Sujit Choudhry, an Indian-American professor at University of California, Berkeley, who was disciplined for violating the university’s sexual harassment policies has lashed out at a new review of his behavior, calling it an unjust attack on his legal and academic rights.
Sujit Choudhry, who resigned as dean last month but remains on the faculty, has asked the disciplinary committee of Berkeley’s Academic Senate to drop the second review, according to documents released by his attorneys Monday. Depending on the findings, Choudhry’s tenure and continued employment at Berkeley could be in jeopardy.
This Sept. 5, Sujit Choudhry, former dean of the law school at Berkeley, sent another grievance letter to the university faculty committee, which decided to launch a second investigation into his conduct earlier this year after his former executive assistant Tyann Sorrell filed the lawsuit in March this year.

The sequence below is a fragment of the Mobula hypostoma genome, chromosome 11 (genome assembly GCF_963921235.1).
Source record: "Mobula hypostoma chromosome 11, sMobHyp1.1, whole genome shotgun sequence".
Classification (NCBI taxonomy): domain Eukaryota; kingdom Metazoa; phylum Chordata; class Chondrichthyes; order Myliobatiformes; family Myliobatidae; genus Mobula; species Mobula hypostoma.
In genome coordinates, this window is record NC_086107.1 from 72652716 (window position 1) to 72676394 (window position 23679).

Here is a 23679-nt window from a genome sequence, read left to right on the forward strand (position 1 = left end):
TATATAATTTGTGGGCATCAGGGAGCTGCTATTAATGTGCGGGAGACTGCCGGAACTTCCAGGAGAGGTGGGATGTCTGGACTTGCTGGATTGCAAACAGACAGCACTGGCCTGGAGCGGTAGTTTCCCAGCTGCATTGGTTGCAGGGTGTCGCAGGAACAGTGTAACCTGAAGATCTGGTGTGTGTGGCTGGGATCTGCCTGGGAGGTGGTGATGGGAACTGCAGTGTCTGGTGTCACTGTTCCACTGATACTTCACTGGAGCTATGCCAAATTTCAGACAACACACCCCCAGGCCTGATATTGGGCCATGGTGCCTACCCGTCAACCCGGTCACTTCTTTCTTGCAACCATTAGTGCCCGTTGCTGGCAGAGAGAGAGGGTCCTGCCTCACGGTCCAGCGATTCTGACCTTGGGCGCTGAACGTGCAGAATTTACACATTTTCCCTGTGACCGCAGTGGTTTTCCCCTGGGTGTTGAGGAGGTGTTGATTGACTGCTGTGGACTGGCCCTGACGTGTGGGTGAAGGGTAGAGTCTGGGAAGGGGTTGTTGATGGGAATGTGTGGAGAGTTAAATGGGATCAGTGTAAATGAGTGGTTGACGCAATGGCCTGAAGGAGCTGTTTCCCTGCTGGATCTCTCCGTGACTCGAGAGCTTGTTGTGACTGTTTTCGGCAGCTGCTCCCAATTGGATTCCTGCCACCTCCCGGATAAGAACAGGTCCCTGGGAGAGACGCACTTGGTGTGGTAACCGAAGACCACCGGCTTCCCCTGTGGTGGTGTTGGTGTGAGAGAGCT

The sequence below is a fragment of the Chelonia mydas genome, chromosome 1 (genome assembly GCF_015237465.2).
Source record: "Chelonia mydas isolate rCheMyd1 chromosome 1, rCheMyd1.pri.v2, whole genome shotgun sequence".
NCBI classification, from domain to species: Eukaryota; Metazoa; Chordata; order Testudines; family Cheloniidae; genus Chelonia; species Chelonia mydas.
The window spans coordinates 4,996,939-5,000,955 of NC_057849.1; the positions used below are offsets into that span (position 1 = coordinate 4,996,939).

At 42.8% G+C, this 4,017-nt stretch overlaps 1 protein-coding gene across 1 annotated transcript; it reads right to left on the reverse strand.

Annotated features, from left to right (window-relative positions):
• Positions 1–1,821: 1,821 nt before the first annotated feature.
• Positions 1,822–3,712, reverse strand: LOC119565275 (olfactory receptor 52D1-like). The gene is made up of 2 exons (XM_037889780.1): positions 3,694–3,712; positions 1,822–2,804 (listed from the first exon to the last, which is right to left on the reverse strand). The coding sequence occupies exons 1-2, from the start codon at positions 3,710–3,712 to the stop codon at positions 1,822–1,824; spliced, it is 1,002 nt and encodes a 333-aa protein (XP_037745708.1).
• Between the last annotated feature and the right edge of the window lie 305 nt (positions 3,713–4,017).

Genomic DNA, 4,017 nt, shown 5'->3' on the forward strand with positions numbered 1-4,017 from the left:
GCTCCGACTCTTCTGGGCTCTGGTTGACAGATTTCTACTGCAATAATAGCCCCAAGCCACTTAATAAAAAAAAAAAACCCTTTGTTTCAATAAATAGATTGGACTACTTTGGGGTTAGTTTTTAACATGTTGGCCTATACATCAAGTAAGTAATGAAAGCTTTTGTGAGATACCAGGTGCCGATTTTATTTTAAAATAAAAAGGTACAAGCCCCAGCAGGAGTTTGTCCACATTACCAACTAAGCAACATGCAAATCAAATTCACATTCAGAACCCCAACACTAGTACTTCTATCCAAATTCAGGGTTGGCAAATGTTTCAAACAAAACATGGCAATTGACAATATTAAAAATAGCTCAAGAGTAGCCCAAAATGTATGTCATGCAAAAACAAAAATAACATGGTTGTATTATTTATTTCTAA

In his Sept. 5 letter, Choudhry decried the second investigation saying it violeted his right to free and equitable treatment, the Dailycal.org news outlet reported quoting from the letter. “The disciplinary proceedings against him (Choudhry) concluded in 2015 with agreed upon punishment which he accepted,” Choudhry’s attorney William Taylor, told News India Times. At that time Choudhry apologized profusely and accepted sanctions the university proposed, Taylor said. The second investigation “is a grotesque violation of his rights” and a violation of the agreement reached, Taylor added.
In a university investigation last year, Choudhry admitted he repeatedly hugged, touched and gave kisses on the cheek to his former executive assistant from September 2014 to March 2015. Then-Provost Claude Steele, in consultation with Chancellor Nicholas Dirks and others, privately ordered the law school dean to take a 10% pay cut, undergo behavioral training and apologize to the assistant, Tyann Sorrell.
But University of California President Janet Napolitano intervened in the case after it came to light in a civil lawsuitfiled by Sorrell last month. In a March 11 letter to Dirks, Napolitano ordered that disciplinary proceedings be launched in the Academic Senate.